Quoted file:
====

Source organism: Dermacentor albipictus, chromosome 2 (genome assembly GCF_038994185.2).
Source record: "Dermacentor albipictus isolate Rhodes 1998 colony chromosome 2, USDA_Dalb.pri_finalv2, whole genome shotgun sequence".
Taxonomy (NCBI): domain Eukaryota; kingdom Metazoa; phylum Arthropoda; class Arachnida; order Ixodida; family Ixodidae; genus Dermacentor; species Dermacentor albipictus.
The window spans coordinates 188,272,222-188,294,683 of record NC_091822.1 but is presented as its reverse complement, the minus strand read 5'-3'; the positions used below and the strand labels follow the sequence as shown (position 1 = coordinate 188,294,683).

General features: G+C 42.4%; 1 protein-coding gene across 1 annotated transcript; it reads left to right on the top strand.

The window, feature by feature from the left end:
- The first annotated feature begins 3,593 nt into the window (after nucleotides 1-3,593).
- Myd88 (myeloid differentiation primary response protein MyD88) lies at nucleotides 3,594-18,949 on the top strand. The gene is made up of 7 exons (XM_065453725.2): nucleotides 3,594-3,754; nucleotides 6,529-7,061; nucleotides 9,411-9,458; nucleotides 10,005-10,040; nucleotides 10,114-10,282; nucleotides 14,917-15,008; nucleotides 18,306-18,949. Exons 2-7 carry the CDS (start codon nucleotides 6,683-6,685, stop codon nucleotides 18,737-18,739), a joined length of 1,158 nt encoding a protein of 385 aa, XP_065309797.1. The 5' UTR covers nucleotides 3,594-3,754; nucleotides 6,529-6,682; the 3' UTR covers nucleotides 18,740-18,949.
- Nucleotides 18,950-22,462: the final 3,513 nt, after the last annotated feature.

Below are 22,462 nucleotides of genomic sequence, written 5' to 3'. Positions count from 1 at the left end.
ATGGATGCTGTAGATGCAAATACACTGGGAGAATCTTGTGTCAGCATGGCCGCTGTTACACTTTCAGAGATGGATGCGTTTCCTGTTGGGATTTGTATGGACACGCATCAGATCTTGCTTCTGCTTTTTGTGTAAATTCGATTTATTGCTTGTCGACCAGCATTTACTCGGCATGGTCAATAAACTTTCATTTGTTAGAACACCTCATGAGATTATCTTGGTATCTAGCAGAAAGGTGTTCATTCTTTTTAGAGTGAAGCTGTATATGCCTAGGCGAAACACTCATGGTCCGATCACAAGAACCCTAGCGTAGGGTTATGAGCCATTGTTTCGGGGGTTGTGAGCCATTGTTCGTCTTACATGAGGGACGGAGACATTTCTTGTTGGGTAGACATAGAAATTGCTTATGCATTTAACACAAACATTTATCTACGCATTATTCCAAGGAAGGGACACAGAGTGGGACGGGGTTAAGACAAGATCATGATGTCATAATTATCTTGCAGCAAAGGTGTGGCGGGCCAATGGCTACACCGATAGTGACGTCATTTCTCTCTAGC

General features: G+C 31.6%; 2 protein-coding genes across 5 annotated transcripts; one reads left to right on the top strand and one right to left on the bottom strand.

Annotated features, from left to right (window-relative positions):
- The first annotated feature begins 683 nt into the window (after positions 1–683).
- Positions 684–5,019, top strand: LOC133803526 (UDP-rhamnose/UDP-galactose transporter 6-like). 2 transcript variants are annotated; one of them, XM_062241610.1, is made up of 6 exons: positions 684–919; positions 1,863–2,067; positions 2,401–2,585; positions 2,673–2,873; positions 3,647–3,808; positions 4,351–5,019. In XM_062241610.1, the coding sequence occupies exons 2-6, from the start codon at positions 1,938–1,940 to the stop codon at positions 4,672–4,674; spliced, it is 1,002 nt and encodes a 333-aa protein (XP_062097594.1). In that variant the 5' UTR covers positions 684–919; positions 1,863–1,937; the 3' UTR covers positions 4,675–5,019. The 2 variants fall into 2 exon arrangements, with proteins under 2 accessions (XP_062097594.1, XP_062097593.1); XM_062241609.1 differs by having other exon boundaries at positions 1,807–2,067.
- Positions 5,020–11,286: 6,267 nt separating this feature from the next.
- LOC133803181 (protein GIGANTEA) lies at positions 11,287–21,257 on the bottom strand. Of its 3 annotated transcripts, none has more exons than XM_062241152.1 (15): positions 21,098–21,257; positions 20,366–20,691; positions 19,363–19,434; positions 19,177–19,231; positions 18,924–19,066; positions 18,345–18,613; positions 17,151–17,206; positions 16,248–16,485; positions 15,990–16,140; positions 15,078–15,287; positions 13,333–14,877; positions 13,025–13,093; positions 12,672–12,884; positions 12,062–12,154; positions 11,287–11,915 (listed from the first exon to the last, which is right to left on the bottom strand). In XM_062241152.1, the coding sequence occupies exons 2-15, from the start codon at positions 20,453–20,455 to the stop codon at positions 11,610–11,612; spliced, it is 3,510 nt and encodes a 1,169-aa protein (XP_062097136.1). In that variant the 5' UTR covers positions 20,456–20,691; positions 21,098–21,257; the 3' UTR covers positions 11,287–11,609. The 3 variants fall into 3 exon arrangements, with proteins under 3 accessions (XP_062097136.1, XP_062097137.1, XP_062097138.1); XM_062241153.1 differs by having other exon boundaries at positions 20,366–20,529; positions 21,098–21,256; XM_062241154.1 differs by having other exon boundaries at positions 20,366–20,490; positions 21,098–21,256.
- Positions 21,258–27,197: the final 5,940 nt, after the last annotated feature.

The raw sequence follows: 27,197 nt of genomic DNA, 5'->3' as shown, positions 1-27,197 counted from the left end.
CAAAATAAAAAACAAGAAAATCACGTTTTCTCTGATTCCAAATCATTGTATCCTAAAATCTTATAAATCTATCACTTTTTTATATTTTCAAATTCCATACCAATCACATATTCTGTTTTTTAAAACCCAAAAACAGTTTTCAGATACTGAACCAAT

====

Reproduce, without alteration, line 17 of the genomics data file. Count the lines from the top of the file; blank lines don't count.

- LOC133803181 (protein GIGANTEA) lies at positions 11,287–21,257 on the bottom strand. Of its 3 annotated transcripts, none has more exons than XM_062241152.1 (15): positions 21,098–21,257; positions 20,366–20,691; positions 19,363–19,434; positions 19,177–19,231; positions 18,924–19,066; positions 18,345–18,613; positions 17,151–17,206; positions 16,248–16,485; positions 15,990–16,140; positions 15,078–15,287; positions 13,333–14,877; positions 13,025–13,093; positions 12,672–12,884; positions 12,062–12,154; positions 11,287–11,915 (listed from the first exon to the last, which is right to left on the bottom strand). In XM_062241152.1, the coding sequence occupies exons 2-15, from the start codon at positions 20,453–20,455 to the stop codon at positions 11,610–11,612; spliced, it is 3,510 nt and encodes a 1,169-aa protein (XP_062097136.1). In that variant the 5' UTR covers positions 20,456–20,691; positions 21,098–21,257; the 3' UTR covers positions 11,287–11,609. The 3 variants fall into 3 exon arrangements, with proteins under 3 accessions (XP_062097136.1, XP_062097137.1, XP_062097138.1); XM_062241153.1 differs by having other exon boundaries at positions 20,366–20,529; positions 21,098–21,256; XM_062241154.1 differs by having other exon boundaries at positions 20,366–20,490; positions 21,098–21,256.